I want to take this opportunity to introduce you to a phrase I came across the other day – Nature Deficit Disorder. It almost slapped me round the face when I read it! How extremely logical! Richard Louv coined the phrase in his book of 2005 called Last Child in the Woods – saving our children from nature deficit disorder. He didn’t intend it to be a medical diagnosis rather a wake up call and rallying cry.
It reminded me of Johan Hari’s work in his book Lost Connections – this notion of how far we, as a species, have come away from our natural habitat and way of connecting, not only with nature but also with each other, and the impact this is having on our mental health. I often talk about how illogical it is that we go to great lengths to provide our pet animals with an environment where they can exhibit natural behaviour patterns - in fact it’s part of law in the Animal Welfare Act 2006! Think of scratching posts for cats, daily walks for our dogs – we wouldn’t dream of depriving them of access to the outdoors where they can sniff around, mark territory, roll in dead animals and fox poo - or is that only my dogs?!
In fact…what even ARE our natural behaviour patterns as a species? There is so much written about our base needs, Freud writes about our species-specific forces or drives, Maslow produced a hierarchy of needs, Griffen & Tyrrell propose a series of Human Givens, Seligman’s theory is based around the PERMA model – all as a way of explaining what our species needs to keep us healthy. One thing I feel is missing from all of these is our need for connection with the natural world. There is a mounting body of research demonstrating that access to, and more importantly connection with, nature is imperative not only to our mental but also physical health.
This isn’t a new field of study of course; Florence Nightingale in her documents, Notes on Nursing, saw the value of colours, natural light, and aesthetic surroundings in a patient’s recovery process.
“It is the unqualified result of all my experience with the sick that, second only to their need of fresh air, is their need of light; that, after a close room, what hurts them most is a dark room and that it is not only light but direct sunlight they want.” – Florence Nightingale
This approach to care has since been backed up by considerable research. Roger Ulrich studied patients’ recovery rates post-surgery in relation to whether they had a view or not. He found that those with a view of trees recovered more quickly, took less medication and felt less depressed than those whose rooms had no view. Multiple studies have demonstrated a link between tree lined streets and decreased usage of prescription medication for depression.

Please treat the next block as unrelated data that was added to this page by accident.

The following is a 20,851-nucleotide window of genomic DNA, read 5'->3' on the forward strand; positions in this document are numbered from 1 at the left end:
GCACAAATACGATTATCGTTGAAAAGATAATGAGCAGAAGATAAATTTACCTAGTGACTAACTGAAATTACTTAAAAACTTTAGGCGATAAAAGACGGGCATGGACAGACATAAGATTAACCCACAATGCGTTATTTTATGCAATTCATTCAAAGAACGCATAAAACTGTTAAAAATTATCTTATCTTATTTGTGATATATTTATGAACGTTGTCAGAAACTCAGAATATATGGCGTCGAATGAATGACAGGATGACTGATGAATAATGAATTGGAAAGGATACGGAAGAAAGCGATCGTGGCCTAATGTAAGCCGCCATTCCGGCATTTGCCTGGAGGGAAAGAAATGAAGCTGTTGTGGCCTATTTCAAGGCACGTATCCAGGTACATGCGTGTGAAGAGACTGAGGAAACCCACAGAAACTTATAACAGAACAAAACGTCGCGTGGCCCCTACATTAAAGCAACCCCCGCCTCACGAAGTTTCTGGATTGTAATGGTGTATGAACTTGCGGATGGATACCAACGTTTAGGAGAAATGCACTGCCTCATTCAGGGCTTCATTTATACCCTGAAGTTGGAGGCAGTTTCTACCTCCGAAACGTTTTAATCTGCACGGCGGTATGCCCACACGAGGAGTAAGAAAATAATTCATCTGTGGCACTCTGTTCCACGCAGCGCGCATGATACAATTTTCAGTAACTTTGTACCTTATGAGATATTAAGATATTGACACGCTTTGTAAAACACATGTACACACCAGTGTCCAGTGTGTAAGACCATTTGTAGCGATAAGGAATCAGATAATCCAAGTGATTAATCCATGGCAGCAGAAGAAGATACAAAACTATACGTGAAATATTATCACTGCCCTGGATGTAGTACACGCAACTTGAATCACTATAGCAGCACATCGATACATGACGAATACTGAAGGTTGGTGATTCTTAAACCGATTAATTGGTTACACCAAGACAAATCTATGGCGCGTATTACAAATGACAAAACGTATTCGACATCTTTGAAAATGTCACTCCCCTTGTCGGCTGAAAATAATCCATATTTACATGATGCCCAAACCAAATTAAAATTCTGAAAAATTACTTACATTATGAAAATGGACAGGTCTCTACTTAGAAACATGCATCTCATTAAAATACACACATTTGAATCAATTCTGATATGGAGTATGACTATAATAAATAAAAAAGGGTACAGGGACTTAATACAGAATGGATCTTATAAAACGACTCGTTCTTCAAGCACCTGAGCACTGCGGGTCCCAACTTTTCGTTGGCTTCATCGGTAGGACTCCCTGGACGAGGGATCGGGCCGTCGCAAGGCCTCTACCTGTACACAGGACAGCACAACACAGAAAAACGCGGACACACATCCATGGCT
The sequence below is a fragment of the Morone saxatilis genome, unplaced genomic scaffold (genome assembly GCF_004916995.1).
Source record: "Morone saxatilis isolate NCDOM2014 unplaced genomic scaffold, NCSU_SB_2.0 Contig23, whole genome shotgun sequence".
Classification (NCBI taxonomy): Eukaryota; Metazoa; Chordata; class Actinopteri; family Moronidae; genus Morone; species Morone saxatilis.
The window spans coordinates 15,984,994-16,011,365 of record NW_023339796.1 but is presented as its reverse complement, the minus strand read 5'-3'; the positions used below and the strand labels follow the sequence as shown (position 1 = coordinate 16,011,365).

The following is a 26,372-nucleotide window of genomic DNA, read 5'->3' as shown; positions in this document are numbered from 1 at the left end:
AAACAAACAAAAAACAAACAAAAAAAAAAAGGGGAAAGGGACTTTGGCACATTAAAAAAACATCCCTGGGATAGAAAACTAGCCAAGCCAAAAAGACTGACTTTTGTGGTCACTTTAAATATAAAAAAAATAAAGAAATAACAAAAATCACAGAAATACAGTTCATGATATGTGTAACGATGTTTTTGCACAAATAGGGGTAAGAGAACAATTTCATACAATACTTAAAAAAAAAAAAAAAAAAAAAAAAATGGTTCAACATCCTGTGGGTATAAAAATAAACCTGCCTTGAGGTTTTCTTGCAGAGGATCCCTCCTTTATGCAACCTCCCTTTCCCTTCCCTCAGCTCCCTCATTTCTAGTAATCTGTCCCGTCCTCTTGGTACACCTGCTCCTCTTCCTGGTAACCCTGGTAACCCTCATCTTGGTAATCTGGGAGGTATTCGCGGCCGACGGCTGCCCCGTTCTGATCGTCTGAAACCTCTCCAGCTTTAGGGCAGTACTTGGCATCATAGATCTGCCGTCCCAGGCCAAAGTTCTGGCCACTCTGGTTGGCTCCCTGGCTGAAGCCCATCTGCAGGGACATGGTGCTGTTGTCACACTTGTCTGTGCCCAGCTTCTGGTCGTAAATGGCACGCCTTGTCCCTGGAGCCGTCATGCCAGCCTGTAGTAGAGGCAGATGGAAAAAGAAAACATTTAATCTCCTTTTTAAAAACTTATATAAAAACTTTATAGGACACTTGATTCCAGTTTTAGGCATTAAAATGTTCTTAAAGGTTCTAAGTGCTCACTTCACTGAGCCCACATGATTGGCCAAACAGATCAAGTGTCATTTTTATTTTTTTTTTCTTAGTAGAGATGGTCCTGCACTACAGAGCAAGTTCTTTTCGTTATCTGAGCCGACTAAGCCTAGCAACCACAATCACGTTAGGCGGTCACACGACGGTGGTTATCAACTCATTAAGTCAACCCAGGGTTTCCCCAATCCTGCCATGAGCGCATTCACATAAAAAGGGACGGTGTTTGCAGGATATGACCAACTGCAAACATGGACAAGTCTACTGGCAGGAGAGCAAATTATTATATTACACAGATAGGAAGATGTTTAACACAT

In her book Losing Eden, Lucy Jones highlights the ever-declining connection with nature through the generations. Just take a minute to reflect on how much your grandparents generation knew about the different types of trees and plants, species of birds, and how to grow and preserve fruit and vegetables for the table. As the population has migrated to the cities so has the connection with nature dwindled. A recent 15-year long study in Japan revealed serious decreasing trends in both wildlife observation frequency and knowledge about or interest in wildlife, especially among children. This in a country that has brought us forest bathing… Given the state of the planet this feels like a desperately sad and potentially terminal (for our species and many others) state of affairs.
So…. What can we do about it?! All this awareness is one thing but it is quite another to do something about it! I am increasingly aware that we need to capitalise on this growing awareness and get proactive about HELPING the natural world restore some semblance of balance. Here are some coaching questions to help us all reflect on our connection with nature:
How do you currently connect with nature?
How often does this happen?
Make a list of all the ways you could connect with nature more
Which ones are you able to implement?
How can you enable others to connect with nature more?
What one thing can you do to help the natural world re-wild or re-generate?
Some useful links:
Every Child Outdoors (rspb.org.uk) - Children need nature, nature needs children
MHAW21_Nature Report (mentalhealth.org.uk) - How connecting with nature benefits our mental health
AUTHOR: ANNIE LEE
Annie is a coach, coach supervisor & coach adventurer! Warmth, depth & joy sum her approach up in a nutshell!